This week, EA Games released the latest version of their long lived saga Need for Speed into the app store. Need for Speed: Hot Pursuit follows in the footsteps of NFS: Shift, which took the game back to its roots and was a welcome return to form with both the console version and the iPhone version being well received. The question is have they managed to maintain the momentum with this latest version?
Well, one thing that is apparent from the start, in this iPhone version you only get to play as the hunter, unlike the console counterpart which offers you the choice. This means that the 15 high performance real world cars that you get to unlock will only ever sport the rather sober black and white livery of the police. Don’t despair too much though, this doesn’t mean the vehicles on offer aren’t spectacular, from the Nissan 370Z Coupe that you start with all the way up to the Porsche’s, Corvette’s and even the mighty Bugatti Veyron make an appearance for your crime busting pleasure.
On first launch you are taken straight to the tutorial where you are guided through the simple controls of the game and from there you are straight into your first pursuit.
There are 24 pursuits to the career mode and each event falls into one of four categories: Tough Justice, Rapid Response, Interceptor and Power Struggle.
In both tough Justice and Interceptor you are tasked with taking down one or more criminal opponents by ramming them off the road, or by use of various police tools available to you, these include EMP’s and Road Blocks. Rapid Response and Power Struggle are more straight forward checkpoint and straight line racing that anyone who’s ever played a racing game will understand.
Focusing back on Tough Justice and Interceptor these both sound fantastic when you first think about the tools available to you. However, all is not well here, both the EMP and Road block are nowhere near as satisfying or effective to use, in the time I spent with it the EMP device, which should cause your opponents to lose control and fly off the road does next to nothing to slow them down and the roadblocks are less than effective. In addition, the nitro boost is poorly implemented- I’ve lost count of the number of times I hit the boost button when close to the car in front only to have them mysteriously match my speed, thus making any advantage I may have gained useless.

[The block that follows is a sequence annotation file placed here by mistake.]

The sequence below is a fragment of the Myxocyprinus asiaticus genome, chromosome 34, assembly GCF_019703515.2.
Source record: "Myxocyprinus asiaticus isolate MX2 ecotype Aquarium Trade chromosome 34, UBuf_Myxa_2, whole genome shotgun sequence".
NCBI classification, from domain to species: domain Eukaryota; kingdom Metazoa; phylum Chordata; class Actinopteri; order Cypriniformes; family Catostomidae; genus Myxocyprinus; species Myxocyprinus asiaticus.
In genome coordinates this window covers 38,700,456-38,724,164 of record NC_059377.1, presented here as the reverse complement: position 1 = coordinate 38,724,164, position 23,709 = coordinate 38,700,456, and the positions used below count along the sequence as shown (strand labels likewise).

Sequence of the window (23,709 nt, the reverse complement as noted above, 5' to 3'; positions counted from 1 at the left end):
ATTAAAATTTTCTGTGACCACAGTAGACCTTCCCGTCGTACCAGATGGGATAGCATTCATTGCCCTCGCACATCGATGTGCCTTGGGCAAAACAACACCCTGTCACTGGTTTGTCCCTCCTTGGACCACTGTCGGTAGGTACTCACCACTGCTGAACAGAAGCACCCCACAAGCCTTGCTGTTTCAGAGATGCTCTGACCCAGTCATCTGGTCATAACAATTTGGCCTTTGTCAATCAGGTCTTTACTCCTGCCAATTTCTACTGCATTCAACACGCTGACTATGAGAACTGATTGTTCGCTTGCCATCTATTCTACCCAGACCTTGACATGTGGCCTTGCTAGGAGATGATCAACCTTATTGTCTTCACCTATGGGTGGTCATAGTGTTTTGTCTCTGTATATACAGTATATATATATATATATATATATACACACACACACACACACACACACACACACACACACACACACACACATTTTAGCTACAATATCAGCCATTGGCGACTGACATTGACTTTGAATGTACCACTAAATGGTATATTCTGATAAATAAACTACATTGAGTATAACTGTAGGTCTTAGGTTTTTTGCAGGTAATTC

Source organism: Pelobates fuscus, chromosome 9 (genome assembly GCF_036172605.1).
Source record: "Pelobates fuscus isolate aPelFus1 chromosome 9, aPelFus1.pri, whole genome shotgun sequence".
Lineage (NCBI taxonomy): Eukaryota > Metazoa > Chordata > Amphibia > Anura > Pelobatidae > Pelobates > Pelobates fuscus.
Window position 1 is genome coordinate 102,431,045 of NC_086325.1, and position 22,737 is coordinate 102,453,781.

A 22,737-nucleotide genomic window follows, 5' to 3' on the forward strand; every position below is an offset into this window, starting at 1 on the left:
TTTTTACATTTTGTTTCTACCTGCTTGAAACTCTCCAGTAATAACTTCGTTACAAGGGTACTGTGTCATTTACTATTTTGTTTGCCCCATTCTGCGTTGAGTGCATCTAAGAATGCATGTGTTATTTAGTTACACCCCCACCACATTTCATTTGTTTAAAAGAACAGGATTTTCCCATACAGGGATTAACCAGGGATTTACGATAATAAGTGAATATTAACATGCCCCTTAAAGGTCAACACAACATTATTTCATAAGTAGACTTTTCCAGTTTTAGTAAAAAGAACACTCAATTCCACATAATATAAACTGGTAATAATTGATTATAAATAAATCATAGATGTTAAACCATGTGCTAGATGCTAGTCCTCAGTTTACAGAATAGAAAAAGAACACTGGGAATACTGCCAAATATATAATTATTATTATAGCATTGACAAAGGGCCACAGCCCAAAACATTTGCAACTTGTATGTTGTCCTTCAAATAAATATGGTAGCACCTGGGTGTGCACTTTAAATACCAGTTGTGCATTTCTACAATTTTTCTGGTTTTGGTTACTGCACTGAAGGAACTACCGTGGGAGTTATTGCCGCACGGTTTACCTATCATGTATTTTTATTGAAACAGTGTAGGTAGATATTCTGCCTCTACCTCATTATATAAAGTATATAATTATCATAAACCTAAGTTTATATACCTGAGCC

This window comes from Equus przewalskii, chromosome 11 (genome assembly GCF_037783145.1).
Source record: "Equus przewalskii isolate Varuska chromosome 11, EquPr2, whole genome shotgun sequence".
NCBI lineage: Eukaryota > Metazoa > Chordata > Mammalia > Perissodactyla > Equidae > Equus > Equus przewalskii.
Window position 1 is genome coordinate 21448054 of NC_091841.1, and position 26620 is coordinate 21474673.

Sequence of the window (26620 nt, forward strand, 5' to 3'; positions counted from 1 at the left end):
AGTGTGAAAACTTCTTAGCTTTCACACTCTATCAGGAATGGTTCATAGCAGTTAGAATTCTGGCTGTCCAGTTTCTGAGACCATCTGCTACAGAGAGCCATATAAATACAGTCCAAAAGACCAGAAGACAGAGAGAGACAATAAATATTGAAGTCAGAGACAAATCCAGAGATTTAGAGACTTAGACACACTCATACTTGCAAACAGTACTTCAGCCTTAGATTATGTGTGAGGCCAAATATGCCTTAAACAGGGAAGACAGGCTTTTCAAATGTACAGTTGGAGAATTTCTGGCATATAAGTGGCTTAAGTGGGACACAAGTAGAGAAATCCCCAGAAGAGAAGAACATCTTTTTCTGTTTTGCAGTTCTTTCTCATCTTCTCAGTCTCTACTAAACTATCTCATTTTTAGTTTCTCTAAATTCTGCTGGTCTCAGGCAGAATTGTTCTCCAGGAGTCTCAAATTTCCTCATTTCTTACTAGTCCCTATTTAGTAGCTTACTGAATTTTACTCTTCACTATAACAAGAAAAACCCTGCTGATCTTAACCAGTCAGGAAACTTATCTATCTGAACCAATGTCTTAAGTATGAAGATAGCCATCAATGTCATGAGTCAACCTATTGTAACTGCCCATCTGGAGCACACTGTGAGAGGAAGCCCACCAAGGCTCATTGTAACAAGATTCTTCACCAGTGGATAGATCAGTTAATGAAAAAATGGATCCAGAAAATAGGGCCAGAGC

That all being said, providing you don’t rely exclusively on the above to take down your opponents the game can be rather satisfying just don’t expect the same level of immersion that you got from NFS:Shift.
The game auto accelerates by default and so the entire game can be played by just tilting your device to steer and the occasional up swipe of the screen to enable nitro (I’d highly recommend adjusting the sensitivity before starting as the default is not sensitive enough). The game does allow you to switch to manual acceleration, but there are no additional control methods available, it’s accelerometer only.
Despite this lack of customization the game still dishes up some great moments, helped out by the blisteringly beautiful graphics. The entire game is optimized for the iPhone 4’s retina display and the scenery is wonderfully rendered as you drive through coastal, desert and mountain environments in day, night and dusk scenarios. I had no issues with the visuals of the game on my own iPhone 4 and the frame rate was as smooth as silk.
The game ships with multiplayer only being available over wifi and bluetooth meaning there is no online components to the game, which is a shame as it would add some additional replay value to the game.
Providing you’re not looking for an in depth realistic racing experience and accept that this is more of an arcade racer then you should be able to get a decent amount of enjoyment out of it. It’s certainly something that the more casual gamer should get plenty of enjoyment out of and there’s sufficient content to make it worth the asking price.